Theater Review: Equus at FAU – More Than Just a Nude Scene
Peter Shaffer’s Equus, a suspenseful psychological drama, is playing through the weekend at FAU’s studio One Theater.
The show tells the story of psychiatrist Martin Dysart, who attempts to treat a young man, Alan Strang, who blinded six horses and appears to have a pathological religious fascination with them.
Both actors playing the lead roles, Scott Wells as Martin, and Connor Hammond as Alan, brought drama and passion to their parts – playing them with perfection.
“The chemistry between the broken psychologist and the broken teenager was astounding and really made the play,” said Gideon Grudo, a fellow colleague at SFGN.
Be warned though this play isn’t for a casual watcher, to catch everything that’s happening and understand what’s going on, careful attention must paid throughout the show. But it’s one of those plays that will keep you talking long after you leave the theater.
“It was a little confusing and a little hard to follow,” noted Beth Amado of Boca Raton.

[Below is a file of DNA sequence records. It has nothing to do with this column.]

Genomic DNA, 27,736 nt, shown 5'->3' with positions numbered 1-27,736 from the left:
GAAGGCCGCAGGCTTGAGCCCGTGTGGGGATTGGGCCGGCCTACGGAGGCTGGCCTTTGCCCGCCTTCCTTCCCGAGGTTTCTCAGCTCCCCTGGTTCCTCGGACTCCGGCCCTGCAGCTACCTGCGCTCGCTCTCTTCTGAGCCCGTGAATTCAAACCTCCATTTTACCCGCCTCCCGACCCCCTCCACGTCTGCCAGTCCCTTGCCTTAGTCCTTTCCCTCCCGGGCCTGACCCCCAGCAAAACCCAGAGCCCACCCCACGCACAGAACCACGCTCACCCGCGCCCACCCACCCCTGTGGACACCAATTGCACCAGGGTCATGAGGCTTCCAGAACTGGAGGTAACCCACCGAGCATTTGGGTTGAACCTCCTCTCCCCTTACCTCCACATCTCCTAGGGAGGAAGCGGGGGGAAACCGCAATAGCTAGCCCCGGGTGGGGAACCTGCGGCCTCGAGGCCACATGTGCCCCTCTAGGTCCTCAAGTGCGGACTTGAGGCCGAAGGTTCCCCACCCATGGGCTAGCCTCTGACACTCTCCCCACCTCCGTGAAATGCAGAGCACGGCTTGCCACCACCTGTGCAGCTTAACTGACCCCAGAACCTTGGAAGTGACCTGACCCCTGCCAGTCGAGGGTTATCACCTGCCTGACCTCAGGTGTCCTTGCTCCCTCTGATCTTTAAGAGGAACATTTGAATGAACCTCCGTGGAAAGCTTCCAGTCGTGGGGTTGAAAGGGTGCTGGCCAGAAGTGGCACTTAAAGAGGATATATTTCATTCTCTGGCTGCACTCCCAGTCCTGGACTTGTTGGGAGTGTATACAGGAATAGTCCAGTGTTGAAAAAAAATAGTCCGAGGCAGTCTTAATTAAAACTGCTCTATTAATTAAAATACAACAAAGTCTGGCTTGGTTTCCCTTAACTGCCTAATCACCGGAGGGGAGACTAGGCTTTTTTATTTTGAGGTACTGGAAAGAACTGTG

It was in the second act that everything seemed to come together and the climatic scene at the end was powerful and dramatic, everything an ending should be.
“The scene where [Alan] broke down I got chills,” Amado said. “At the end everything made sense and tied in together.”
The show features a full frontal nude scene near the end. While today nudity on stage isn’t shocking, this play originated from 1973.
Before the show, Hammond said of his nude scene: “One of the most intimidating parts of approaching the role of Alan [is] the nudity. It is full frontal and it scared me for a while. It is a matter of getting to the point where the image of the world is so real and my work with my character is so strong that it no longer feels like Connor taking his clothes off – it is Alan.”
I can imagine what it must feel like being so exposed on stage so I give a lot of credit to Hammond whose nudity didn’t affect his performance at all – except in a good way.
This may be a college production, but it never once felt like it.
However Grudo did have on criticism: “They should have reset the play in America because none of them pulled off an English accent well. They all slipped in and out except for the psychiatrist, who did a good job.
If you go
When: Fridays through Sunday, until Feb. 24
Florida Atlantic University
777 Glades Road
Boca Raton, FL 33431
General admission: $20
Students, faculty, staff, alumni and children under age 12: $12.
For More Information: www.fauevents.com/online or 1-800-564-9539.
*This play contains nudity and adult subject matter. Parental discretion advised. Children under 16 must be accompanied by a parent or guardian.